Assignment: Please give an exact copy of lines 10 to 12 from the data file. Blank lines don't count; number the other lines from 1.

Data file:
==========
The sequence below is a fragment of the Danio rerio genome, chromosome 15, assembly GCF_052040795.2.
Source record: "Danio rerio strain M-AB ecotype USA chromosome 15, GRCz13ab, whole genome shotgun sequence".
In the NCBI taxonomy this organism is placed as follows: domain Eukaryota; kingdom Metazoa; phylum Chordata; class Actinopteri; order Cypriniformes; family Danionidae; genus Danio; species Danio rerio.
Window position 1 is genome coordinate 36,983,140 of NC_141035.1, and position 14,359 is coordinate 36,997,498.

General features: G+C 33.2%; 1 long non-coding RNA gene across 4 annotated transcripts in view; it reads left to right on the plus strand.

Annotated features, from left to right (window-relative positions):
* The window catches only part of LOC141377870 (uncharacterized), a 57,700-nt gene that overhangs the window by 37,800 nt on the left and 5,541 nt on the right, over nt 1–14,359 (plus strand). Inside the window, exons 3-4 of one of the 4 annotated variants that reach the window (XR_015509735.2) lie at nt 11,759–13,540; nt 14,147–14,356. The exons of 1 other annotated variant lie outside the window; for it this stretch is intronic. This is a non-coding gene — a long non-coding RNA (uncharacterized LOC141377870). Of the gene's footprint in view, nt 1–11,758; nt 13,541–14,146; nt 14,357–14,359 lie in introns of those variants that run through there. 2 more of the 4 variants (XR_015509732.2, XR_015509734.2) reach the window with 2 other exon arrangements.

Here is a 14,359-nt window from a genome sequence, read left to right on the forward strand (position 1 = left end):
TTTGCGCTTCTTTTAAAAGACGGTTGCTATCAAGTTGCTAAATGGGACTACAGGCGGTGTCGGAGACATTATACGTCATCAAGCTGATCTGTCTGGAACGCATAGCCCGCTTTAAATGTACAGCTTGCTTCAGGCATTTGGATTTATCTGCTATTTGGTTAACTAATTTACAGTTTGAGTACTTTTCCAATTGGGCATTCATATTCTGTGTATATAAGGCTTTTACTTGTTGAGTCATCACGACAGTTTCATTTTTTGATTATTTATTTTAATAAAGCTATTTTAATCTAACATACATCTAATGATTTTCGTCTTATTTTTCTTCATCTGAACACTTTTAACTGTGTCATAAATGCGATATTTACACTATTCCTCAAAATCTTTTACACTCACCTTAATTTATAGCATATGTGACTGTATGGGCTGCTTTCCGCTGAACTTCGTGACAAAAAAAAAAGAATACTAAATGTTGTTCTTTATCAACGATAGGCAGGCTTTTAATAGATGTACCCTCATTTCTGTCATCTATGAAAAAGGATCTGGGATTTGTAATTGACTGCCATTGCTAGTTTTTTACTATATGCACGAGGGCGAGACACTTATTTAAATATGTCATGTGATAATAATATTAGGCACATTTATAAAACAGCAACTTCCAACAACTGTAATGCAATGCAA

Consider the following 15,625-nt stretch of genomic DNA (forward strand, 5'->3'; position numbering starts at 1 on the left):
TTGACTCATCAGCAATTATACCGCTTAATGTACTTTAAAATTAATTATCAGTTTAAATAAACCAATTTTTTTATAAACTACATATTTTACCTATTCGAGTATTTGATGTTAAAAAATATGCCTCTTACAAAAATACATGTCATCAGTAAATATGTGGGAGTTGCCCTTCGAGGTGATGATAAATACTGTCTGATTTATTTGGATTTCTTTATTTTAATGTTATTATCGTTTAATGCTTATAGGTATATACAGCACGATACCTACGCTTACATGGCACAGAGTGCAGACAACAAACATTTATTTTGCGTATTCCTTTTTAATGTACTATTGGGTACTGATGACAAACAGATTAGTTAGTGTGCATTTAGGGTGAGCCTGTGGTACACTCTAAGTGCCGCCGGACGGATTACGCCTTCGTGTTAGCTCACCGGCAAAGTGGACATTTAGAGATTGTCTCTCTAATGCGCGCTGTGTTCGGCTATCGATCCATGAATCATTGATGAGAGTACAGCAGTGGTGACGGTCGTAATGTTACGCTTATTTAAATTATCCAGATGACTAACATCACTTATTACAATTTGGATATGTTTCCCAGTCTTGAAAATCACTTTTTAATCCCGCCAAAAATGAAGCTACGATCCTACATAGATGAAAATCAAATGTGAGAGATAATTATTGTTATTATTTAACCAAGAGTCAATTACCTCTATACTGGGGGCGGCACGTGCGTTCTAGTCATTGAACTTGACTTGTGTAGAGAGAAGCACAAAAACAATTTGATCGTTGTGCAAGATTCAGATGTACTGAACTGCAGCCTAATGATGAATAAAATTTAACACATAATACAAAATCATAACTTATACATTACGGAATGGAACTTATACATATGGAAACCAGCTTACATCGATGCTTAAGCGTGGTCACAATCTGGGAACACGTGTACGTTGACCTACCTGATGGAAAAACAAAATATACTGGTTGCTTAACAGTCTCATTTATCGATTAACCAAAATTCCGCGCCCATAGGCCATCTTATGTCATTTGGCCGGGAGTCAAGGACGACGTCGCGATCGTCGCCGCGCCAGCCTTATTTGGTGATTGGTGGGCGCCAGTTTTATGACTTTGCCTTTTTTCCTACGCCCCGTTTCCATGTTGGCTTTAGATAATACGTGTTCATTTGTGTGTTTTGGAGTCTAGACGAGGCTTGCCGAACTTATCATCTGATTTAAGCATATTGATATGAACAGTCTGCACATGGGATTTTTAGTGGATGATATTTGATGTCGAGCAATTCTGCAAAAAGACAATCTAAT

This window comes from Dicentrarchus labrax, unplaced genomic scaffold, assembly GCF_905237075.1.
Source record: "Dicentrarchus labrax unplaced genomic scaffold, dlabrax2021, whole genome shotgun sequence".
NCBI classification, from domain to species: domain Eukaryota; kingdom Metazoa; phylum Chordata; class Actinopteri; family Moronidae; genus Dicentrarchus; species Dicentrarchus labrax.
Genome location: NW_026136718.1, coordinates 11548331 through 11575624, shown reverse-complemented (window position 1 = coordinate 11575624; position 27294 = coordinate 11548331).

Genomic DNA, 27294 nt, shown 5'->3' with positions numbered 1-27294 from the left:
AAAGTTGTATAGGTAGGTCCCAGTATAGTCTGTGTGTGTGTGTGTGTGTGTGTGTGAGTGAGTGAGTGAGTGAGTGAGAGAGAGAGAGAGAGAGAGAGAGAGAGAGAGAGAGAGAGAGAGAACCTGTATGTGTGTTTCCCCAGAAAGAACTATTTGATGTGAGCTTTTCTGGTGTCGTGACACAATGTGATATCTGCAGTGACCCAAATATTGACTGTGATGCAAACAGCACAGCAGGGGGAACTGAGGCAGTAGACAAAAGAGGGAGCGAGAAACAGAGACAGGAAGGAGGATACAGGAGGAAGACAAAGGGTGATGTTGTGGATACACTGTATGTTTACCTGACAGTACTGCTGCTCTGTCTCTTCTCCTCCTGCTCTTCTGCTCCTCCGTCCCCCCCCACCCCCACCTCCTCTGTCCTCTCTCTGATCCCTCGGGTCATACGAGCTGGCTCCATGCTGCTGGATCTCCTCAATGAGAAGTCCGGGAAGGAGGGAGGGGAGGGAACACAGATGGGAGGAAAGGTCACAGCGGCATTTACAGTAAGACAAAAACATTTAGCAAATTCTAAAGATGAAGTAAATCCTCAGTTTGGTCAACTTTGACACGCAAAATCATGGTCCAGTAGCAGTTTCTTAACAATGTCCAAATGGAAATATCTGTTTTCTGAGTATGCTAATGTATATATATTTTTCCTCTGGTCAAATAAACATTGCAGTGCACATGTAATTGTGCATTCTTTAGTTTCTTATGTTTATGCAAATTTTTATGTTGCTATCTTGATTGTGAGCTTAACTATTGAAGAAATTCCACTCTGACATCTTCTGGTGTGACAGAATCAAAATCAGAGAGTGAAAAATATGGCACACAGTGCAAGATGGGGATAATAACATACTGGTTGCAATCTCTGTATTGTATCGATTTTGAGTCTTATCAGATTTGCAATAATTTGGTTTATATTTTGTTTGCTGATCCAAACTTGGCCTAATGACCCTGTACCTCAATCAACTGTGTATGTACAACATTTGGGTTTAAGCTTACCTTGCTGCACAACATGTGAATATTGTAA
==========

Consider the following 15,625-nt stretch of genomic DNA (forward strand, 5'->3'; position numbering starts at 1 on the left):
TTGACTCATCAGCAATTATACCGCTTAATGTACTTTAAAATTAATTATCAGTTTAAATAAACCAATTTTTTTATAAACTACATATTTTACCTATTCGAGTATTTGATGTTAAAAAATATGCCTCTTACAAAAATACATGTCATCAGTAAATATGTGGGAGTTGCCCTTCGAGGTGATGATAAATACTGTCTGATTTATTTGGATTTCTTTATTTTAATGTTATTATCGTTTAATGCTTATAGGTATATACAGCACGATACCTACGCTTACATGGCACAGAGTGCAGACAACAAACATTTATTTTGCGTATTCCTTTTTAATGTACTATTGGGTACTGATGACAAACAGATTAGTTAGTGTGCATTTAGGGTGAGCCTGTGGTACACTCTAAGTGCCGCCGGACGGATTACGCCTTCGTGTTAGCTCACCGGCAAAGTGGACATTTAGAGATTGTCTCTCTAATGCGCGCTGTGTTCGGCTATCGATCCATGAATCATTGATGAGAGTACAGCAGTGGTGACGGTCGTAATGTTACGCTTATTTAAATTATCCAGATGACTAACATCACTTATTACAATTTGGATATGTTTCCCAGTCTTGAAAATCACTTTTTAATCCCGCCAAAAATGAAGCTACGATCCTACATAGATGAAAATCAAATGTGAGAGATAATTATTGTTATTATTTAACCAAGAGTCAATTACCTCTATACTGGGGGCGGCACGTGCGTTCTAGTCATTGAACTTGACTTGTGTAGAGAGAAGCACAAAAACAATTTGATCGTTGTGCAAGATTCAGATGTACTGAACTGCAGCCTAATGATGAATAAAATTTAACACATAATACAAAATCATAACTTATACATTACGGAATGGAACTTATACATATGGAAACCAGCTTACATCGATGCTTAAGCGTGGTCACAATCTGGGAACACGTGTACGTTGACCTACCTGATGGAAAAACAAAATATACTGGTTGCTTAACAGTCTCATTTATCGATTAACCAAAATTCCGCGCCCATAGGCCATCTTATGTCATTTGGCCGGGAGTCAAGGACGACGTCGCGATCGTCGCCGCGCCAGCCTTATTTGGTGATTGGTGGGCGCCAGTTTTATGACTTTGCCTTTTTTCCTACGCCCCGTTTCCATGTTGGCTTTAGATAATACGTGTTCATTTGTGTGTTTTGGAGTCTAGACGAGGCTTGCCGAACTTATCATCTGATTTAAGCATATTGATATGAACAGTCTGCACATGGGATTTTTAGTGGATGATATTTGATGTCGAGCAATTCTGCAAAAAGACAATCTAAT

This window comes from Dicentrarchus labrax, unplaced genomic scaffold, assembly GCF_905237075.1.